“I love the way that the president operates,” Mrs. Sanders said at the forum. “I love that he brought the press in and allowed America to see both sides of the aisle, and where both Democrats and Republicans stand on that issue, and see some of that negotiation play out in real time. I think it’s important for America to have that type of transparency. That’s one of the reasons I think that the president has continued to be popular.”

But relying on the president to be his own spokesman also can lead to relative radio silence on days when Mr. Trump doesn’t feel like talking. One such day was Dec. 12, when the president’s former attorney Michael Cohen was sentenced to three years in federal prison for making illegal hush-money payments before the 2016 election to two women who said they had affairs with Mr. Trump.

The president held one public event at the White House that day: signing an executive order to help distressed communities through “opportunity zone” tax breaks. He ignored reporters’ shouted questions about Cohen and left the room.

Journalists who cover the White House say regular press briefings give them the opportunity to ask questions about scheduling and behind-the-scenes operations that they wouldn’t ask of the president over the screech of helicopter engines.

“One of my favorite things is, she’ll actually tell reporters when something on Twitter [from the president] is a directive or it’s just him venting,” the veteran reporter said of Mrs. Sanders. “If she chooses, she can decipher that or explain him. We can ask her questions that we would never ask the president in a 10-minute [appearance] where everybody’s screaming.”

Regardless, Mrs. Sanders said, Mr. Trump is the most media-accessible president in history.

“He’s done more interviews than any president has,” she said. “The amount of access that this White House has given to the press is unprecedented. That’s certainly a positive thing and should be celebrated, not picked apart because we’re doing it in a different way than it has been done before.”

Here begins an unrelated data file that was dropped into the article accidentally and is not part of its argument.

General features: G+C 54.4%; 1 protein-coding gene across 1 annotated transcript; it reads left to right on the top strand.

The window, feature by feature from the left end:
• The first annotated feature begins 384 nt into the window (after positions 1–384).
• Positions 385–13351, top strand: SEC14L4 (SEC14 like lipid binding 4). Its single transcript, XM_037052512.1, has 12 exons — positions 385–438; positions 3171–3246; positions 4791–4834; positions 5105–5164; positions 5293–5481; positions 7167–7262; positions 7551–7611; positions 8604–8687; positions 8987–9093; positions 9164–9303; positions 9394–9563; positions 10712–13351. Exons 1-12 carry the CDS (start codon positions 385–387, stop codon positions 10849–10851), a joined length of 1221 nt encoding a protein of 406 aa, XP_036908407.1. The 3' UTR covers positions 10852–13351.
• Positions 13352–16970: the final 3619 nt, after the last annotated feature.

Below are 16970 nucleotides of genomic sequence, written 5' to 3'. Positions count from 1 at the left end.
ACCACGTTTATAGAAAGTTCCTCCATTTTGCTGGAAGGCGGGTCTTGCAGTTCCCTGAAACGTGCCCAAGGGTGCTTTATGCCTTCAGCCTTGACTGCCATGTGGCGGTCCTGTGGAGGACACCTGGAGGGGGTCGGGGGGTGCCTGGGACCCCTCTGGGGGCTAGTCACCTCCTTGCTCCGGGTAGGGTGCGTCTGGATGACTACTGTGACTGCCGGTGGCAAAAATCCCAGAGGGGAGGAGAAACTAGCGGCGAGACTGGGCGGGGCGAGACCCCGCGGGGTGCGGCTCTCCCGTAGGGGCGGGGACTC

When Sean Spicer was Mr. Trump’s press secretary, the daily press briefings were often combative. Mr. Trump at first enjoyed the popularity of Mr. Spicer’s televised briefings but eventually soured on the parade of hostile questions to the point that the White House stopped televising them.

When Mrs. Sanders took over in the summer of 2017, she managed to lower the temperature of the briefings and sometimes shut down reporters by allowing them only one question. But the general tenor of the media’s questions again seemed to turn more hostile in the late spring as reporters raised persistently accusatory questions about the administration’s policy of separating illegal migrant families at the southern border.

Some TV reporters rankled the White House by engaging in what the president and his aides said was grandstanding and posturing for the cameras to make Mr. Trump look bad. By the end of the summer, the frequency of Mrs. Sanders‘ televised press briefings was down to one per week or less.

Mr. Lichter said eliminating press briefings also reduces the chances of Mrs. Sanders getting caught in a contradiction with the president, who sometimes posts unexpected tweets that his staff doesn’t know are coming and can’t elaborate on.

“Every president has his own relationship both with reporters and with his staff,” he said. “For Donald Trump, he never makes it easy for his press secretary. You’ve got to be careful not to tell the press anything you think is false, but also not to say something that’s going to make the boss mad.”

He said the job of White House press secretary is difficult no matter who is president because the staffer is “serving two masters” — the president and the press.

“In the past, it did establish a sense of trust between reporters who wanted to find out what was going on and the White House that wanted to inform them — sometimes mislead, but usually not blatantly lie,” he said.

Mrs. Sanders, who said she has no plans to leave the White House, said she hopes her legacy will be one of “honesty and transparency.”

“I hope that it will be that I showed up every day and I did the very best job that I could to put forward the president’s message,” she said, adding that she has tried “to do the best job that I could to answer questions.”